Software that searches for known viruses. Also known as a "virus scanner." As new viruses are discovered by the antivirus vendor, their binary patterns are added to a signature database that is downloaded periodically to the user's antivirus program via the Web. Popular antivirus programs are Norton, McAfee, Sophos, AVG and Kaspersky.|
Antivirus programs are used almost exclusively on Windows machines. Although available, the greater majority of Mac users, as well as desktop Linux users, do not use antivirus. The reason is simple. Mac and Linux make up approximately 10% of the desktop computer market, and, since they are all Unix-based operating systems, they are more difficult to crack. See virus, quarantine, disinfect, behavior blocking and scareware.
Two Different Detection Approaches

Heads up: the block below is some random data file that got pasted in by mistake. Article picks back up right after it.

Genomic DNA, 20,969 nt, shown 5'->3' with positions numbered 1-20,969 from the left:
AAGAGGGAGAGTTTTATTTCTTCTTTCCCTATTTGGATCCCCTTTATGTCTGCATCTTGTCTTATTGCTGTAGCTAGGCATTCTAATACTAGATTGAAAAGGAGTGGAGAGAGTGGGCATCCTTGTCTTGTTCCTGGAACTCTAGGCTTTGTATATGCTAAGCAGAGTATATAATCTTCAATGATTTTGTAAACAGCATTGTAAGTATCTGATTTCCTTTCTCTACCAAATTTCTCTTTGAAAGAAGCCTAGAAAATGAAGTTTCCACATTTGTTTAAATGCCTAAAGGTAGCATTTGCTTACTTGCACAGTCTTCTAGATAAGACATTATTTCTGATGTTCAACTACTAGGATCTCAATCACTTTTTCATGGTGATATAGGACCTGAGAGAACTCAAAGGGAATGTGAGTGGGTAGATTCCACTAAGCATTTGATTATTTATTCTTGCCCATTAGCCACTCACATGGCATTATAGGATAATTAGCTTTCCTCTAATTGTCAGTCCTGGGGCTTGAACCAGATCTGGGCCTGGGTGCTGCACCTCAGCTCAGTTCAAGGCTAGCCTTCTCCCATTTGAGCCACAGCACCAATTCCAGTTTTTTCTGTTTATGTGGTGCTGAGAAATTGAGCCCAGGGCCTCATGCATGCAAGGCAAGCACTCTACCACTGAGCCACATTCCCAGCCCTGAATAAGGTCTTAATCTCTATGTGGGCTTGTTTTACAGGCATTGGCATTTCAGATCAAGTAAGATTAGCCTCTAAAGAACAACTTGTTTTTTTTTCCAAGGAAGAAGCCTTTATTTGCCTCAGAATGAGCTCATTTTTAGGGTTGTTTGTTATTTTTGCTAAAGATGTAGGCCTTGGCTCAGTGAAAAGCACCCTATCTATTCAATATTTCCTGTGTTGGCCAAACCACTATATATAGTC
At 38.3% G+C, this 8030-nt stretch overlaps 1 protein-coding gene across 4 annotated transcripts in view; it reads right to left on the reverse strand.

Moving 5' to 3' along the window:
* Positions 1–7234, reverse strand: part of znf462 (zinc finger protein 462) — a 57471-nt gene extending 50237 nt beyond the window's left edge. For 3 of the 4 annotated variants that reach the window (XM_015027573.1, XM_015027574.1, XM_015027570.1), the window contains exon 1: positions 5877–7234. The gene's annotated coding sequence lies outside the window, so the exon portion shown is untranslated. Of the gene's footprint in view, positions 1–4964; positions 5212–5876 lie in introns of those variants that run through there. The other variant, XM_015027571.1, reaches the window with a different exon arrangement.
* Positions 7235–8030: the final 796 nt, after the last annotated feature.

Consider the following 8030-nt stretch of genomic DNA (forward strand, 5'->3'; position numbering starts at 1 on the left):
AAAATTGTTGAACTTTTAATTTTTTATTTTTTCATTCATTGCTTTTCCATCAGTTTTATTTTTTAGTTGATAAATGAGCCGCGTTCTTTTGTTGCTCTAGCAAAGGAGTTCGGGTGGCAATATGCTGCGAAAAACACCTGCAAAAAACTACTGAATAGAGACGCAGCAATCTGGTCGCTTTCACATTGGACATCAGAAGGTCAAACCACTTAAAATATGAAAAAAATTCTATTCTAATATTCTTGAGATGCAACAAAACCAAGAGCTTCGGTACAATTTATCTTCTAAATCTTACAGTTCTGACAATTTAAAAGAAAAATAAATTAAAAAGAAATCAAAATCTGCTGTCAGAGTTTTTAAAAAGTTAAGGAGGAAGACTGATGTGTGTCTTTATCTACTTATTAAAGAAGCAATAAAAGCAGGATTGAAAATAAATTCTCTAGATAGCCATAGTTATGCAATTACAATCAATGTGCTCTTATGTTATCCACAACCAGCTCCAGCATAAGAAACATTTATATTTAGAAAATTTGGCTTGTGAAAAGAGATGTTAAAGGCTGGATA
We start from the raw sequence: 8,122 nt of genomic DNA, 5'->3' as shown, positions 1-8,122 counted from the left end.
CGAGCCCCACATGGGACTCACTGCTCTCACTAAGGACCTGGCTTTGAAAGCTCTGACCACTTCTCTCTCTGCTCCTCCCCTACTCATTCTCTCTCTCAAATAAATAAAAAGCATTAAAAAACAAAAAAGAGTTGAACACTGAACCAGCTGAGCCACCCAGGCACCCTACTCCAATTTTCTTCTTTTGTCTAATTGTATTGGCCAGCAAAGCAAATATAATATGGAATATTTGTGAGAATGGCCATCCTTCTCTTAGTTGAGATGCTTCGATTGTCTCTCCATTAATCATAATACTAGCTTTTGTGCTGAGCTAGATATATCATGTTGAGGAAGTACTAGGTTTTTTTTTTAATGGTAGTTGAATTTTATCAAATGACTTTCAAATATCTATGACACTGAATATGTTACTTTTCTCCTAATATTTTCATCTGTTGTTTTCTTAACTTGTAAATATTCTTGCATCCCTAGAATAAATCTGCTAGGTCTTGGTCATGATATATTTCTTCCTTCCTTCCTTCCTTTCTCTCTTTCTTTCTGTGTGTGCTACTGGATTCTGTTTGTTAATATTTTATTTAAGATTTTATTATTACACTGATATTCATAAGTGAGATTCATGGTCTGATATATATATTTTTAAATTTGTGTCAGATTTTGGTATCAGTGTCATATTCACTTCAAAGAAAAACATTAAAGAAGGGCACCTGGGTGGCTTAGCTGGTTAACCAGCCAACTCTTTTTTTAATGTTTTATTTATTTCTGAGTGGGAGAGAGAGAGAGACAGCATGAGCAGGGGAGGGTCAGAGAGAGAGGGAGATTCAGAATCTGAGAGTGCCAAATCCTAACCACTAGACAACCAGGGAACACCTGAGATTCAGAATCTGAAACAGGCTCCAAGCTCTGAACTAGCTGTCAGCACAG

Antivirus programs work two ways. The more common method scans the file against all known viruses each time the file is opened. The second method, such as used by Sophos, takes a blueprint of every file ahead of time. It computes a checksum of each file's contents and stores it in a database. The next time a file is opened, the software recomputes the checksum and compares it to the one in the database to see if the file has changed. If it has, the program scans the file for viruses. If not, the file is considered virus free. Since most files are virus free, this method is faster because recomputing a checksum is considerably faster than comparing the file to all the binary signatures. See Symantec, McAfee, Sophos, AVG and checksum.